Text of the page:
The Verizon Wireless plant is once again the source of dispute for the Villages of Mineola and Garden City. Months after angry residents spoke to Anton Community Newspapers about the loud noise emanating from equipment, the mayor of Mineola announced the possibility of initiating a lawsuit against not only Verizon, but also the Village of Garden City.
The Village of Mineola Board of Trustees recently voted to leave the Town of North Hempstead when it comes to garbage disposal and enter into a 10-year agreement with Omni of Babylon. Mineola Mayor Jack M. Martins and the village trustees reasoned that Omni offered a better price than the town did and the new contract will offer significant savings to village taxpayers. However, Town of North Hempstead Supervisor Jon Kaiman believes Mineola was better served staying with the town’s solid waste disposal services. Mayor Martins, though, stands behind the village’s decision and believes that it agreeing to a contract with Omni will save taxpayers money.
The biggest cost to multimillion dollar school budgets are staff salaries and benefits. For the Mineola School District, approximately 78 percent of the budget goes toward these expenses. In these tough financial times, as school administrators and boards of education struggle to put budgets before voters that communities will support, an eye has been turned toward employees.
In the Mineola School District, the board of education voted to close two schools with the idea that the district would achieve savings by needing less staff members. With each school closing, according to estimates given at recent board of education meetings, the district would need 10 fewer teachers in addition to other personnel.
When the Mineola School Board made a decision at its February meeting to close two schools, it was perhaps the most monumental decision this current board has made. A committee, commissioned by the board, had a decision just as difficult in recommending a plan to the board to reconfigure the schools of the district with five schools instead of seven.
Village of Mineola Trustees Paul Cusato and Paul Pereira took the oath of office to serve another two years on the board of trustees during last week’s annual organization night.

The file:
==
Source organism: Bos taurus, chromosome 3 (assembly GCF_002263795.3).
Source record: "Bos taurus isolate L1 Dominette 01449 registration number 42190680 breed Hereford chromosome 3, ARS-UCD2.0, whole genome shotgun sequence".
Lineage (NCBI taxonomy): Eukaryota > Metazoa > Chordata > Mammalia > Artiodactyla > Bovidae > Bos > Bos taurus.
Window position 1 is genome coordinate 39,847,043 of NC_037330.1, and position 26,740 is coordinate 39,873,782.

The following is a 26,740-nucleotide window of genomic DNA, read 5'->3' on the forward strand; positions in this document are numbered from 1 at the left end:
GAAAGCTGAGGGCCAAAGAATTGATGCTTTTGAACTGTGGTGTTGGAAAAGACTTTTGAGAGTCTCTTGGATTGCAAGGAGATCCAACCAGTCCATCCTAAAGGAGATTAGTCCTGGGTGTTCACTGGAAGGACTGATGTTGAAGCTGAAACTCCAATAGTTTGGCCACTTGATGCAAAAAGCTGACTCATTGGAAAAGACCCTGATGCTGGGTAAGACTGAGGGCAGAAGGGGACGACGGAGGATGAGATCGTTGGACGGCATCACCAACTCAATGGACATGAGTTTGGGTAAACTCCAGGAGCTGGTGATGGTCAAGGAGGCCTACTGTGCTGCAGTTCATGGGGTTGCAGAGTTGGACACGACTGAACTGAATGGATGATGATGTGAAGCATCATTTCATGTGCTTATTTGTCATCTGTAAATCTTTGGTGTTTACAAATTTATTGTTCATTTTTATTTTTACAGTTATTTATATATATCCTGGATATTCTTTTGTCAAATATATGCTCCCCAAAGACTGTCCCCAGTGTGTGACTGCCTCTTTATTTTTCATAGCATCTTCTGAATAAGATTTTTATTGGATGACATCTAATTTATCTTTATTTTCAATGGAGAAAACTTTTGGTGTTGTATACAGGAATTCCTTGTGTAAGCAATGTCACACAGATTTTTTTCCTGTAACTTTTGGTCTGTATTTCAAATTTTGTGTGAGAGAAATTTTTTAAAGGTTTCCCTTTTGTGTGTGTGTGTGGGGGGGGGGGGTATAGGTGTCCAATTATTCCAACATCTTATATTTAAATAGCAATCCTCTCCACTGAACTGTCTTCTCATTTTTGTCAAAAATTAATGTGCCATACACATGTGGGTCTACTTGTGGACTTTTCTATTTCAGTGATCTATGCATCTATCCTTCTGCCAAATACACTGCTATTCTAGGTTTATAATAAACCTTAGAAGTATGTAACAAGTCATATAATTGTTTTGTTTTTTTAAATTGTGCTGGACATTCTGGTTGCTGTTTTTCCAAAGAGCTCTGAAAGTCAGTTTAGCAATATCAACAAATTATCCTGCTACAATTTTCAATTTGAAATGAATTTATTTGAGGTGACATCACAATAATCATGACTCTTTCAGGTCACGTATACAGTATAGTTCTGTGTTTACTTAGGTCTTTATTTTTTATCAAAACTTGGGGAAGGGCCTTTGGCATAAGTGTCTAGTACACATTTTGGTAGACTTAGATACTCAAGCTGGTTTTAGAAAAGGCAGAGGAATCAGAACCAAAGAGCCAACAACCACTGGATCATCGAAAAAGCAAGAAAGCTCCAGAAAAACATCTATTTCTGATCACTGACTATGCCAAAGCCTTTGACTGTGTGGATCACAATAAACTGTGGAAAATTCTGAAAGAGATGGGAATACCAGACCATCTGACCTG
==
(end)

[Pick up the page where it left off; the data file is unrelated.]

Mineola Mayor Jack M. Martins spoke prior to the ceremony about the health of the village. The board adopted a budget for the 2010-2011 fiscal year that includes no tax increase.
The Village of Mineola will be leaving the Town of North Hempstead when it comes to solid waste disposal because the village has received a less expensive price from a private company.
Years of sound fiscal management has paid off for the Village of Mineola when taxpayers may need it the most. During a difficult economy when taxpayers need a break from tax increases, Mineola Mayor Jack M. Martins and the Village of Mineola Board of Trustees plan on giving them one. Last week, the board discussed a budget for the 2010-2011 fiscal year, which begins June 1, 2010 and ends May 31, 2011, that holds the line on village taxes. The tentative budget currently being discussed by the village board actually decreases spending.
The 2010 Census is under way and those working on it urge residents to return their forms as soon as possible. The bureau hopes to receive as many back in the mail as possible prior to April 12. For those who do not mail back the form, a Census enumerator will begin knocking on doors after to record the information personally.
On a Sunday afternoon, in front of hundreds of supporters in the Williston Park American Legion Hall, Mineola Mayor Jack M. Martins was introduced as the Republican candidate for the 7th Senate District. After applause subsided, Martins spoke to those who will be supporting his campaign. In the first words of his speech, he mentioned being mayor of the Village of Mineola, a position he has held for the past seven years.
In his first State of the County address, County Executive Edward P. Mangano criticized the previous administration, listing numerous problems in Nassau’s government and saying that because of past planning, “Tonight, I am here to tell you: The state of our county is deeply troubled.”
He went on to detail the major problem areas and touch on some ways he hopes to address the issues.
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